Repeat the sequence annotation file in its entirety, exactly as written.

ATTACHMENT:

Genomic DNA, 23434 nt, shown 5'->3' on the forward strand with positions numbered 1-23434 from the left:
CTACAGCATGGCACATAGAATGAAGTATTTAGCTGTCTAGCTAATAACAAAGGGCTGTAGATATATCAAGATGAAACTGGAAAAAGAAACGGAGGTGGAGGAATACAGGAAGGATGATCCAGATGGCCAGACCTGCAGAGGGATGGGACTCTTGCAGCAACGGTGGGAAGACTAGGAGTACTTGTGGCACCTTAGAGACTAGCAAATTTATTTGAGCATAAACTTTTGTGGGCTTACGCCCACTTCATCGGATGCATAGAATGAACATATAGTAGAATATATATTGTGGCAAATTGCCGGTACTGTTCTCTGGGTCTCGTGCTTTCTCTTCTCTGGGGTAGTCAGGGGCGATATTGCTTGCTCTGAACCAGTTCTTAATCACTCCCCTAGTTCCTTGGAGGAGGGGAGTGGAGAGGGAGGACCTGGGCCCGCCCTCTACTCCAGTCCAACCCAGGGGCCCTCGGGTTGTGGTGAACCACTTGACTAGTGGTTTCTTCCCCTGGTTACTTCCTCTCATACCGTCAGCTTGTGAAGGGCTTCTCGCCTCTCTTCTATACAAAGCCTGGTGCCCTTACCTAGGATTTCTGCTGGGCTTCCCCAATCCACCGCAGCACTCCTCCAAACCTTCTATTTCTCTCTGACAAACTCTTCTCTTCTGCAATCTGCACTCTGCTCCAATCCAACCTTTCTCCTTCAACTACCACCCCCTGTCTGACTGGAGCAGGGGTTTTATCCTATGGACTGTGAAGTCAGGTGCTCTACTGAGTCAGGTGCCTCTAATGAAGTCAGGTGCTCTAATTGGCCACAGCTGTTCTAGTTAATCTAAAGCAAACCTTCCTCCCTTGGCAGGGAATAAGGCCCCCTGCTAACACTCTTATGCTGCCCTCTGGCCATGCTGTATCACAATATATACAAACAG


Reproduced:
Genomic DNA, 23434 nt, shown 5'->3' on the forward strand with positions numbered 1-23434 from the left:
CTACAGCATGGCACATAGAATGAAGTATTTAGCTGTCTAGCTAATAACAAAGGGCTGTAGATATATCAAGATGAAACTGGAAAAAGAAACGGAGGTGGAGGAATACAGGAAGGATGATCCAGATGGCCAGACCTGCAGAGGGATGGGACTCTTGCAGCAACGGTGGGAAGACTAGGAGTACTTGTGGCACCTTAGAGACTAGCAAATTTATTTGAGCATAAACTTTTGTGGGCTTACGCCCACTTCATCGGATGCATAGAATGAACATATAGTAGAATATATATTGTGGCAAATTGCCGGTACTGTTCTCTGGGTCTCGTGCTTTCTCTTCTCTGGGGTAGTCAGGGGCGATATTGCTTGCTCTGAACCAGTTCTTAATCACTCCCCTAGTTCCTTGGAGGAGGGGAGTGGAGAGGGAGGACCTGGGCCCGCCCTCTACTCCAGTCCAACCCAGGGGCCCTCGGGTTGTGGTGAACCACTTGACTAGTGGTTTCTTCCCCTGGTTACTTCCTCTCATACCGTCAGCTTGTGAAGGGCTTCTCGCCTCTCTTCTATACAAAGCCTGGTGCCCTTACCTAGGATTTCTGCTGGGCTTCCCCAATCCACCGCAGCACTCCTCCAAACCTTCTATTTCTCTCTGACAAACTCTTCTCTTCTGCAATCTGCACTCTGCTCCAATCCAACCTTTCTCCTTCAACTACCACCCCCTGTCTGACTGGAGCAGGGGTTTTATCCTATGGACTGTGAAGTCAGGTGCTCTACTGAGTCAGGTGCCTCTAATGAAGTCAGGTGCTCTAATTGGCCACAGCTGTTCTAGTTAATCTAAAGCAAACCTTCCTCCCTTGGCAGGGAATAAGGCCCCCTGCTAACACTCTTATGCTGCCCTCTGGCCATGCTGTATCACAATATATACAAACAG